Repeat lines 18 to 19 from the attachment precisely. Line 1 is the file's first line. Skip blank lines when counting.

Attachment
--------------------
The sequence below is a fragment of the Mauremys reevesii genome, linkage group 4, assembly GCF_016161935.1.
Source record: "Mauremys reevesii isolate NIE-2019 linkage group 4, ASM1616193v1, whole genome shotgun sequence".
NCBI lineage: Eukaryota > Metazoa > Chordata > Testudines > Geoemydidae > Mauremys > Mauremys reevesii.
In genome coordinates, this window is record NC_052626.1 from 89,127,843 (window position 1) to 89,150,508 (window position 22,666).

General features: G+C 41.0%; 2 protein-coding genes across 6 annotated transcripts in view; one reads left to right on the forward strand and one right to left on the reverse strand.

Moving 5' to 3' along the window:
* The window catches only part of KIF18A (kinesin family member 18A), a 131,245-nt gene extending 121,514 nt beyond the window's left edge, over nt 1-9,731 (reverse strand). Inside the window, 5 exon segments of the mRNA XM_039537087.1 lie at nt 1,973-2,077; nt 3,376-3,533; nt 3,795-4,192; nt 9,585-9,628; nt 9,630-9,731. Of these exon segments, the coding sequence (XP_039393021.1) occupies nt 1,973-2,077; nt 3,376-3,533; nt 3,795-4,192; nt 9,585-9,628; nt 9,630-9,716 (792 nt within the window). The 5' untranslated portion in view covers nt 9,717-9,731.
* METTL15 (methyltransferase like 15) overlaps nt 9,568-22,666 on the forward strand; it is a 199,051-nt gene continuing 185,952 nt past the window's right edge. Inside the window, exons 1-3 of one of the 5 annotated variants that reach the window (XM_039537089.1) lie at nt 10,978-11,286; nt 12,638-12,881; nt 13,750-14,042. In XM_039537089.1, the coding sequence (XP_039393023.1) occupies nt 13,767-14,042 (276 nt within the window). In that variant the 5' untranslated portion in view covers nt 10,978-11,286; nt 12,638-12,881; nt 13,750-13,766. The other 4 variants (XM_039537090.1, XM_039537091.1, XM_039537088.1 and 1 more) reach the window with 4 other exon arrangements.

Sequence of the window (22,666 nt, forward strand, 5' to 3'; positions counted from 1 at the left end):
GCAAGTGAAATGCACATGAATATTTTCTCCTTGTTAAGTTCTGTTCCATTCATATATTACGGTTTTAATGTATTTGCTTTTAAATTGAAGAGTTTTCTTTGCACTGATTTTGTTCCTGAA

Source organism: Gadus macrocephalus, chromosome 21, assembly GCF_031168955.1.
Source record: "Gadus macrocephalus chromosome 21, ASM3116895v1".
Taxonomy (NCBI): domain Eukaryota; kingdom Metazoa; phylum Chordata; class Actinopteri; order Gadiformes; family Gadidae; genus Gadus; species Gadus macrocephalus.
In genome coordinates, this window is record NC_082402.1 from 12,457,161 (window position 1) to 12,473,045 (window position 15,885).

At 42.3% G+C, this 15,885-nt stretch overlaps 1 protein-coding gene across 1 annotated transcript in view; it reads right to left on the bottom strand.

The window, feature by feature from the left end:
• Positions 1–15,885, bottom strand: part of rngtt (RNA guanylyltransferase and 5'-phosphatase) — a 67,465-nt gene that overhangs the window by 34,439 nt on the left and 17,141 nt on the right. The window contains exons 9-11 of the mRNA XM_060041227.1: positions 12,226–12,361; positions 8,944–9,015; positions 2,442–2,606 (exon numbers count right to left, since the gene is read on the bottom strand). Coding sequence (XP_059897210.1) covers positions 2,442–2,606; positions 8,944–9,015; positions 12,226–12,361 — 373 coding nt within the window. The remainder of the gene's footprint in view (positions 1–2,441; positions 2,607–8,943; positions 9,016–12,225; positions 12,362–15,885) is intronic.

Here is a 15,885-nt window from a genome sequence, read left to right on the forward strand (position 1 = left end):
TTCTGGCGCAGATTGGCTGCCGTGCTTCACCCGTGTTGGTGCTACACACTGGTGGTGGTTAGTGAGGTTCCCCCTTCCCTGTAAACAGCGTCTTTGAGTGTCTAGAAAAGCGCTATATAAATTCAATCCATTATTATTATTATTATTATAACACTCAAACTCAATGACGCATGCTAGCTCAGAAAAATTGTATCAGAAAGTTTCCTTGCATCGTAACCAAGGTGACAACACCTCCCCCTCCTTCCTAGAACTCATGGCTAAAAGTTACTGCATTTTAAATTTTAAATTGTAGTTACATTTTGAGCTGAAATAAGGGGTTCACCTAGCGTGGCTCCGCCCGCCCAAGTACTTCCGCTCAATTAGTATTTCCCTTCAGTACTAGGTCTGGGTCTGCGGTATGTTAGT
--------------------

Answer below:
Here is a 15,885-nt window from a genome sequence, read left to right on the forward strand (position 1 = left end):
TTCTGGCGCAGATTGGCTGCCGTGCTTCACCCGTGTTGGTGCTACACACTGGTGGTGGTTAGTGAGGTTCCCCCTTCCCTGTAAACAGCGTCTTTGAGTGTCTAGAAAAGCGCTATATAAATTCAATCCATTATTATTATTATTATTATAACACTCAAACTCAATGACGCATGCTAGCTCAGAAAAATTGTATCAGAAAGTTTCCTTGCATCGTAACCAAGGTGACAACACCTCCCCCTCCTTCCTAGAACTCATGGCTAAAAGTTACTGCATTTTAAATTTTAAATTGTAGTTACATTTTGAGCTGAAATAAGGGGTTCACCTAGCGTGGCTCCGCCCGCCCAAGTACTTCCGCTCAATTAGTATTTCCCTTCAGTACTAGGTCTGGGTCTGCGGTATGTTAGT